Thickened endometrium in asymptomatic postmenopausal women - determining an optimum threshold for prediction of atypical hyperplasia and cancer

Research output: Contribution to journalArticle

Authors

Colleges, School and Institutes

External organisations

  • Sandwell and West Birmingham NHS Trust

Abstract

There is a lack of consensus about the significance and the management of an incidental finding of endometrial thickness (ET) > 4 mm on transvaginal ultrasound scans in postmenopausal women without postmenopausal bleeding (PMB). The data of 1995 consecutive women attending PMB clinic were collected prospectively; of them 81 (4.1%) were referred because of ET >4 mm without PMB. The prevalence of endometrial atypical hyperplasia and cancer was 4/81 (4.9%), and polyp was 20/81 (24.7%). On using a receiver operator characteristic curve, the diagnosis of endometrial atypical hyperplasia and cancer using the ET threshold of ≥10 mm had a sensitivity of 100% (95% CI = 40-100%), a specificity of 60% (95% CI = 48-71%) with AUC = 0.8 (95% CI = 0.66-0.93), p = .04. For the 35 women with an ET ≥10 mm, the prevalence of endometrial atypical hyperplasia and cancer was 4/35 (11.4%) and benign endometrial polyps was 16/35 (45.7%). The use of ≥10 mm ET threshold to prompt investigations did not miss any case of endometrial atypical hyperplasia or cancer. Impact Statement What is already known on this subject? Unlike women with PMB in whom an endometrial thickness (ET) ≤ 4 mm is considered as low risk for endometrial hyperplasia and cancer, in postmenopausal women without PMB, the threshold that separates normal from a pathologically thickened endometrium has not been standardised. A decision-analysis study in a hypothetical cohort found that ET threshold of 11 mm yields a similar separation as ≤4 mm in those with PMB. What the results of this study add? The study uses prospectively collected data from consecutive patients using a standardised format, thus minimising bias from incomplete data. This study is the third prospective series in the literature to address the dilemma of the management of asymptomatic postmenopausal women with an incidental finding of a thickened endometrium. It showed that the prevalence of endometrial atypical hyperplasia and cancer is high enough to justify investigation and for the clinical problem not to be trivialised. All cases of endometrial atypical hyperplasia and cancer had ET of ≥10 mm. What are the implications of these findings for clinical practice and/or future research? Our data strengthen the current body of literature to help the development of clinical practice guidelines about the management work-up. However, a well-designed multi-centre large prospective study is required to confirm the findings since most studies in the literature are either retrospective or small.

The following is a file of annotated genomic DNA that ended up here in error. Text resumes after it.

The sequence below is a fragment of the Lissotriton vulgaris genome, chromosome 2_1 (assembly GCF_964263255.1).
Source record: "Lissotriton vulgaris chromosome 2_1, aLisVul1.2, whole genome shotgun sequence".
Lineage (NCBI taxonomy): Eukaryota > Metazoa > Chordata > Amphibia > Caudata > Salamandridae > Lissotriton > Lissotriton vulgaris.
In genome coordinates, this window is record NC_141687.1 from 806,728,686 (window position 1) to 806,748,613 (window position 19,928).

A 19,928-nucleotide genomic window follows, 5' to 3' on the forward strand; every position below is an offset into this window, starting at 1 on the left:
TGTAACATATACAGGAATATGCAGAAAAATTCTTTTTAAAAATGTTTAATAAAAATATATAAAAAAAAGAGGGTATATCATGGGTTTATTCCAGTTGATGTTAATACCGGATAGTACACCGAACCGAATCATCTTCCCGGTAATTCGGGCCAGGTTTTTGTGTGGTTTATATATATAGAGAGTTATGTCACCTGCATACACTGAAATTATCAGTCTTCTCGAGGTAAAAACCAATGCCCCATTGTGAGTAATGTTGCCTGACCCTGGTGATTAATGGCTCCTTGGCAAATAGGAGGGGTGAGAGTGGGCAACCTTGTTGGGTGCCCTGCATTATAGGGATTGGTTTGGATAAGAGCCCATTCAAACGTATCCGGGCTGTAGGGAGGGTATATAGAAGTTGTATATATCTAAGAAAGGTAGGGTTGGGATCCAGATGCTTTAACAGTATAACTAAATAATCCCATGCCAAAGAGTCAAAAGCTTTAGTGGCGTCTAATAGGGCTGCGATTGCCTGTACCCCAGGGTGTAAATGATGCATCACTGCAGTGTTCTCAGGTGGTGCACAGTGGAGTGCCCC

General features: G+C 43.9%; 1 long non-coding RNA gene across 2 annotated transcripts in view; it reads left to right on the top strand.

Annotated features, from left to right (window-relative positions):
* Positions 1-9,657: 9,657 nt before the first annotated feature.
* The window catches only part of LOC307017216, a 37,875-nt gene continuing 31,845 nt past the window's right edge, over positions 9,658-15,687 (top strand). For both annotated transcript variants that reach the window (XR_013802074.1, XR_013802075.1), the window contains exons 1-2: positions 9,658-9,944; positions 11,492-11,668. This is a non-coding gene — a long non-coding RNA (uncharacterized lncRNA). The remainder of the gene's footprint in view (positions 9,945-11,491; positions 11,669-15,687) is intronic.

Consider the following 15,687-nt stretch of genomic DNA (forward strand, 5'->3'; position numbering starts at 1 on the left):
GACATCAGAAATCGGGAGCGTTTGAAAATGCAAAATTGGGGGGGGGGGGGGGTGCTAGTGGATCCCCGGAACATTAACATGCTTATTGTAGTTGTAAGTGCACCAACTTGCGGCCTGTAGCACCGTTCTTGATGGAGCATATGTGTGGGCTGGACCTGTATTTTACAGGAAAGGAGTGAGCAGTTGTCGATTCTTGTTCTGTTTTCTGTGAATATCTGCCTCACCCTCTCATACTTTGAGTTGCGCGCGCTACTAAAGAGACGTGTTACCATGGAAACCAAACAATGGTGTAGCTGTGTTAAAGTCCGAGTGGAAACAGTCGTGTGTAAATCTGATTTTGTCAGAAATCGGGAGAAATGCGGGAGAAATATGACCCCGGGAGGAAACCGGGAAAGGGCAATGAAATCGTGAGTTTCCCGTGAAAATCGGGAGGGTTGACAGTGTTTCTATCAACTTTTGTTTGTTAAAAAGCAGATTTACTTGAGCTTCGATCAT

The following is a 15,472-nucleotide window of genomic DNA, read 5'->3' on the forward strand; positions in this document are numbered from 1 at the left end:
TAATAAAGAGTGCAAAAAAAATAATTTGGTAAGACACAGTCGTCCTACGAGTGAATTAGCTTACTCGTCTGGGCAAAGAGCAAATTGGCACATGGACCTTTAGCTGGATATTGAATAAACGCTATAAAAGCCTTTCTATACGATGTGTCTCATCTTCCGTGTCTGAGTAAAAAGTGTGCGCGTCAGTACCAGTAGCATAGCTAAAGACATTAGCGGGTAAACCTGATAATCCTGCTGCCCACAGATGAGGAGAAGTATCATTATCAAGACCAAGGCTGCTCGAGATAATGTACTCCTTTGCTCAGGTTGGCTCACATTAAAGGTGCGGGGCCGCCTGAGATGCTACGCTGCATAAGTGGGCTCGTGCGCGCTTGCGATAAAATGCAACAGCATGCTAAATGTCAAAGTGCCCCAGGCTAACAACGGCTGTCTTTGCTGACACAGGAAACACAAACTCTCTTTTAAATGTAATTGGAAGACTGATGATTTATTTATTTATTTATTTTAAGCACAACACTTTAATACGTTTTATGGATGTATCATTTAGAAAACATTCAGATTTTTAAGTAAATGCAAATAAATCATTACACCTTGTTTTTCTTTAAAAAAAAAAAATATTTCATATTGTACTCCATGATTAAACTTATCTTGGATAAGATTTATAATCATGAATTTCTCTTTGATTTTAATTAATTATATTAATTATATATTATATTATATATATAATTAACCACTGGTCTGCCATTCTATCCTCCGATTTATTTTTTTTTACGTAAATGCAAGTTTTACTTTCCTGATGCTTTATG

Details

Original languageEnglish
Number of pages4
JournalJournal of Obstetrics and Gynaecology
Early online date3 Jun 2018
Publication statusE-pub ahead of print - 3 Jun 2018

Keywords

  • Endometrial cancer, Endometrial hyperplasia, Endometrial polyp, Endometrial thickness, Postmenopausal bleeding